Is the Melting Pot Still Hot? Explaining the Resurgence of Immigrant Segregation
AbstractThis paper uses decennial Census data to examine trends in immigrant segregation in the United States between 1910 and 2000. Immigrant segregation declined in the first half of the century, but has been rising over the past few decades. Analysis of restricted access 1990 Census microdata suggests that this rise would be even more striking if the native-born children of immigrants could be consistently excluded from the analysis. We analyze longitudinal variation in immigrant segregation, as well as housing price patterns across metropolitan areas, to test four hypotheses of immigrant segregation. Immigration itself has surged in recent decades, but the tendency for newly arrived immigrants to be younger and of lower socioeconomic status explains very little of the recent rise in immigrant segregation. We also find little evidence of increased nativism in the housing market. Evidence instead points to changes in urban form, manifested in particular as native-driven suburbanization and the decline of public transit as a transportation mode, as a central explanation for the new immigrant segregation.
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Bibliographic InfoPaper provided by Harvard University Department of Economics in its series Scholarly Articles with number 2664275.
Date of creation: 2008
Date of revision:
Publication status: Published in Review of Economics and Statistics
Other versions of this item:
- David M. Cutler & Edward L. Glaeser & Jacob L. Vigdor, 2008. "Is the Melting Pot Still Hot? Explaining the Resurgence of Immigrant Segregation," The Review of Economics and Statistics, MIT Press, vol. 90(3), pages 478-497, August.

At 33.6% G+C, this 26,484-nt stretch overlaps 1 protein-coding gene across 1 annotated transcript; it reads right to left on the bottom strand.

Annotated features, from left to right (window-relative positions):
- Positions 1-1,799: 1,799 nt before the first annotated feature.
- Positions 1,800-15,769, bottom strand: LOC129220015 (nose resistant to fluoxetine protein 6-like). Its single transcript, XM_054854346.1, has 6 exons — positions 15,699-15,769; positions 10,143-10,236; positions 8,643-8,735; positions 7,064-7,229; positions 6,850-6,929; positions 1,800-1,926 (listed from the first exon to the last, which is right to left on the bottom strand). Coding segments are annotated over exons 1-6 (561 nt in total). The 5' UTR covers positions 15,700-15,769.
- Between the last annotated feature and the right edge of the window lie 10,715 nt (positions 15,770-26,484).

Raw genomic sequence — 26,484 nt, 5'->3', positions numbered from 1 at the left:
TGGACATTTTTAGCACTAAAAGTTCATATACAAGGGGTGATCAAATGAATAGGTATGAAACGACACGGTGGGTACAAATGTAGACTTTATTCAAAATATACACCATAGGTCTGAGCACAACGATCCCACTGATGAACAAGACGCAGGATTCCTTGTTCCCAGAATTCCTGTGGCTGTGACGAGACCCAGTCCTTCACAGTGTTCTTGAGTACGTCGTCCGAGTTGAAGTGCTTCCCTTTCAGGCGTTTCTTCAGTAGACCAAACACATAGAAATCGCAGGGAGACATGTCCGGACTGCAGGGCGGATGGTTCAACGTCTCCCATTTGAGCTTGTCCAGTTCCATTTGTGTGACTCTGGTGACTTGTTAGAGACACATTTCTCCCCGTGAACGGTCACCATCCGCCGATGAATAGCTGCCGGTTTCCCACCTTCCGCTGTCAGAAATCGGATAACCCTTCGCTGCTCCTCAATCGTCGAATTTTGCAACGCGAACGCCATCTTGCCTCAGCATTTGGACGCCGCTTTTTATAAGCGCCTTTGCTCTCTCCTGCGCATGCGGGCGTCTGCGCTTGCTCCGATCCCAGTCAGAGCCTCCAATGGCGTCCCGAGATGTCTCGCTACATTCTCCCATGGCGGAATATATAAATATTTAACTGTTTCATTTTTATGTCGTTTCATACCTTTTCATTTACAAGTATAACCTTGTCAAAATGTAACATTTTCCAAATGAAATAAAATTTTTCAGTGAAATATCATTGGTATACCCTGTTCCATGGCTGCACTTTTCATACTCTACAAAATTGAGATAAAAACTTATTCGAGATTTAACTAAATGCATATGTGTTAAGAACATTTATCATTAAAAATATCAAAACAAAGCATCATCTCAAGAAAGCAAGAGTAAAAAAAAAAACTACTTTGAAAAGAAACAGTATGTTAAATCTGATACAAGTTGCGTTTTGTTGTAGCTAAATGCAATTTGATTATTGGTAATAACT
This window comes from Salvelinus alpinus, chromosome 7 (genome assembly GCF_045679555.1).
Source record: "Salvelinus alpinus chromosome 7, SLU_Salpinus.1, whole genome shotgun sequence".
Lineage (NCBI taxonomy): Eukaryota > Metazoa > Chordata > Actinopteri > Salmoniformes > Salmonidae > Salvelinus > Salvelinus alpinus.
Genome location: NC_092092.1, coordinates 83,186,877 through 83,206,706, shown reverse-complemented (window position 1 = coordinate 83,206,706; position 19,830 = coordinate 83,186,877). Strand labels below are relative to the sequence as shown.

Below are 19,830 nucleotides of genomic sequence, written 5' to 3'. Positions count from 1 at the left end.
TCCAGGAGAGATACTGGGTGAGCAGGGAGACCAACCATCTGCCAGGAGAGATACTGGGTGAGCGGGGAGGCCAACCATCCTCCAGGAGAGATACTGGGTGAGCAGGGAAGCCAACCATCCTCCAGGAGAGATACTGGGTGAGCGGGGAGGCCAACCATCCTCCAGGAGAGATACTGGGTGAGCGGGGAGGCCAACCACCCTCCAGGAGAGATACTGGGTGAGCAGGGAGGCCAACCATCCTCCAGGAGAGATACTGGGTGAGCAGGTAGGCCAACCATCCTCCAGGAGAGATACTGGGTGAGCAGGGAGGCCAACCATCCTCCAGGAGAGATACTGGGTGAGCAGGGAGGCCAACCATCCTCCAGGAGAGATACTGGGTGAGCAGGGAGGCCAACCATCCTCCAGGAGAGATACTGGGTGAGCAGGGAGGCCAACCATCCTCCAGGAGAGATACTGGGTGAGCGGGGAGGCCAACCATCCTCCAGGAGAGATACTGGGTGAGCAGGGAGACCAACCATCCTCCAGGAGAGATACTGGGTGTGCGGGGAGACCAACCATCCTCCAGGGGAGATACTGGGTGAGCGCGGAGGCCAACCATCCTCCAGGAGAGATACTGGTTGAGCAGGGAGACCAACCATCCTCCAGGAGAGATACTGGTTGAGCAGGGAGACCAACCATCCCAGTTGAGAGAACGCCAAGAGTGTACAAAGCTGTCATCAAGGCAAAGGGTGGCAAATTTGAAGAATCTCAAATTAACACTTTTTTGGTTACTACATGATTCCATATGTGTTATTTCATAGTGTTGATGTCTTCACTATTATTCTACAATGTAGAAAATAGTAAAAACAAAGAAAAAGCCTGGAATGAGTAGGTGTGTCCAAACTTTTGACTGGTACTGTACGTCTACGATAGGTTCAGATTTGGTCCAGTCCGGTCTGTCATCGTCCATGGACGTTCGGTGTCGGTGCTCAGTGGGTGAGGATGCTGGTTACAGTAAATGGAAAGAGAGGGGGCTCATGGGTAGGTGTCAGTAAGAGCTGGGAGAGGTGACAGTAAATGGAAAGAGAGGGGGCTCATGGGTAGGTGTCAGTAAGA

- David Cutler & Edward Glaeser & Jacob Vigdor, 2004. "Is the Melting Pot Still Hot? Explaining the Resurgence of Immigrant Segregation," Working Papers 04-10, Center for Economic Studies, U.S. Census Bureau.
- David M. Cutler & Edward L. Glaeser & Jacob L. Vigdor, 2005. "Is the Melting Pot Still Hot? Explaining the Resurgence of Immigrant Segregation," NBER Working Papers 11295, National Bureau of Economic Research, Inc.
- David M. Cutler & Edward L. Glaeser & Jacob L. Vigdor, 2005. "Is the Melting Pot Still Hot? Explaining the Resurgence of Immigrant Segregation," Harvard Institute of Economic Research Working Papers 2071, Harvard - Institute of Economic Research.
- J1 - Labor and Demographic Economics - - Demographic Economics
- N3 - Economic History - - Labor and Consumers, Demography, Education, Health, Welfare, Income, Wealth, Religion, and Philanthropy
- R0 - Urban, Rural, Regional, Real Estate, and Transportation Economics - - General
Please report citation or reference errors to , or , if you are the registered author of the cited work, log in to your RePEc Author Service profile, click on "citations" and make appropriate adjustments.:
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